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United States Department of Agriculture

Agricultural Research Service

Title: Sorghum Management Practices Suited to Varying Irrigation Strategies: a Simulation Analysis

Authors
item Baumhardt, Roland
item Tolk, Judy
item Howell, Terry
item Rosenthal, W - TAES

Submitted to: Agronomy Journal
Publication Type: Peer Reviewed Journal
Publication Acceptance Date: April 1, 2007
Publication Date: May 1, 2007
Citation: Baumhardt, R.L., Tolk, J.A., Howell, T.A., Rosenthal, W.D. 2007. Sorghum management practices suited to varying irrigation strategies: A simulation analysis. Agronomy Journal. 99:665-672.

Interpretive Summary: Volatile fuel costs for irrigation and declining well capacity on the southern High Plains have led producers to seek cropping practices for use with dryland production and irrigation varying from complete to deficit replacement of crop evapotranspiration (ET). Grain sorghum [Sorghum bicolor (L.) Moench] is a crop suited for both dryland and variable irrigation. Our objective was to compare simulated sorghum grain yield and water use efficiency (WUE) for several planting dates, populations, and cultivar maturity combinations under variable supplemental irrigation strategies to identify cultural practices for use with the broadest production scenarios. Using the model SORKAM and long-term (1958-1998) weather records from Bushland, TX, we simulated sorghum grain yields on a Pullman soil (fine, mixed, superactive, thermic Torrertic Paleustoll) under dryland (rain only) and 3 deficit irrigation levels (rain + irrigation = 0.1, 0.15, or 0.2 in./d) for all combinations of planting date (mid-May, 15 May; early June, 5 June; and late June, 25 June), cultivar maturity (early, medium, late), and plant density (12 and 16 plants m-2). For 0.1 in./d irrigation level, optimum simulated grain yields were achieved with either early or medium maturing cultivars planted in early June (5 June). In contrast, simulated sorghum yield and WUE increased with a mid-May planting date and later maturing cultivars with irrigation levels of 0.15 and 0.2 in./d. Our results show that, concentrating limited water resources on a small area to meet a 0.15 in./d ET for grain sorghum increases yield compared with spreading the same amount of water for a 0.1 in./d ET on a larger area.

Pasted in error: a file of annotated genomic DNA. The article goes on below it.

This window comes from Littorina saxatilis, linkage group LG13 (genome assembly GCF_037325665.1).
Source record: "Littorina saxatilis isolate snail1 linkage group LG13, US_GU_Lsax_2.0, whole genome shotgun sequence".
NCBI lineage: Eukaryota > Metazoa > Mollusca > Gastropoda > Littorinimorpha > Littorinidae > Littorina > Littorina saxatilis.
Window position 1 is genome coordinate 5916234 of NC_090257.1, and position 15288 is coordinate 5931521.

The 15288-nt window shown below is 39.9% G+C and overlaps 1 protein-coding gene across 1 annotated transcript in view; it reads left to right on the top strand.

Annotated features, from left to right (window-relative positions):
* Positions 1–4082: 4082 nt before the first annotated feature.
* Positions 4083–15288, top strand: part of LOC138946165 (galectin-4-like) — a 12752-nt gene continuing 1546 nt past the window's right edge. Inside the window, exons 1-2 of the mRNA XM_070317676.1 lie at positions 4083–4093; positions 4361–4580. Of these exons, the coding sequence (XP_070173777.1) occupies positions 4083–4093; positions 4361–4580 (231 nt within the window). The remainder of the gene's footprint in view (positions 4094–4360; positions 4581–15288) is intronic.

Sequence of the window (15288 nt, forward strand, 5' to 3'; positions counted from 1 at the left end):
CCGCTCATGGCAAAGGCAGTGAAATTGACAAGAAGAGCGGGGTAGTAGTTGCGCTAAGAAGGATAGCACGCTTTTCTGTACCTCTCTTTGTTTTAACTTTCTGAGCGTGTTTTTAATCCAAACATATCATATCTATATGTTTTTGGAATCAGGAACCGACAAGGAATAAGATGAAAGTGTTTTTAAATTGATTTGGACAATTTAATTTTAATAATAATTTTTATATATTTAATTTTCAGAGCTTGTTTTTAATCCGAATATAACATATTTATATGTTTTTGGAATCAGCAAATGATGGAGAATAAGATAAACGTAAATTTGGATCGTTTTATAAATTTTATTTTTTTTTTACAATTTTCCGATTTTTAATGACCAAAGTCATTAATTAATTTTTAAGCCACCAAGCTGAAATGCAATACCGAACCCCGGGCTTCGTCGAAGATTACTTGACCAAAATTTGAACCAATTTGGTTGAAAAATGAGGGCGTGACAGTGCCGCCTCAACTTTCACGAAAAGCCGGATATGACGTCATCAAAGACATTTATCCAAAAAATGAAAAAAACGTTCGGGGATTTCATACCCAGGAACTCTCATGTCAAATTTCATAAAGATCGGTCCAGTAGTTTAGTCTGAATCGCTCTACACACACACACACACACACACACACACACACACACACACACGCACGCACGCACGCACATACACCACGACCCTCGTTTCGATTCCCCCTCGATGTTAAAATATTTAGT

Technical Abstract: Volatile fuel costs for irrigation and declining well capacity on the southern High Plains have led producers to seek cropping practices for use with dryland production and irrigation varying from complete to deficit replacement of crop evapotranspiration (ET). Grain sorghum [Sorghum bicolor (L.) Moench] is a crop suited for both dryland and variable irrigation. Our objective was to compare simulated sorghum grain yield and water use efficiency (WUE) for several planting dates, populations, and cultivar maturity combinations under variable supplemental irrigation strategies to identify cultural practices for use with the broadest production scenarios. Using the model SORKAM and long-term (1958-1998) weather records from Bushland, TX, we simulated sorghum grain yields on a Pullman soil (fine, mixed, superactive, thermic Torrertic Paleustoll) under dryland (rain only) and 3 deficit irrigation levels (rain + irrigation = 2.5, 3.8, or 5.0 mm d-1) for all combinations of planting date (mid-May, 15 May; early June, 5 June; and late June, 25 June), cultivar maturity (early, medium, late), and plant density (12 and 16 plants m-2). For 2.5 mm d-1 irrigation level, optimum simulated grain yields were achieved with either early or medium maturing cultivars planted in early June (5 June). In contrast, simulated sorghum yield and WUE increased with a mid-May planting date and later maturing cultivars with irrigation levels of 3.75 and 5.0 mm d-1. Our results show that, concentrating limited water resources on a small area to meet a 3.75 mm d-1 ET for grain sorghum increases yield compared with spreading the same amount of water for a 2.5 mm d-1 ET on a larger area.

Last Modified: 10/20/2014
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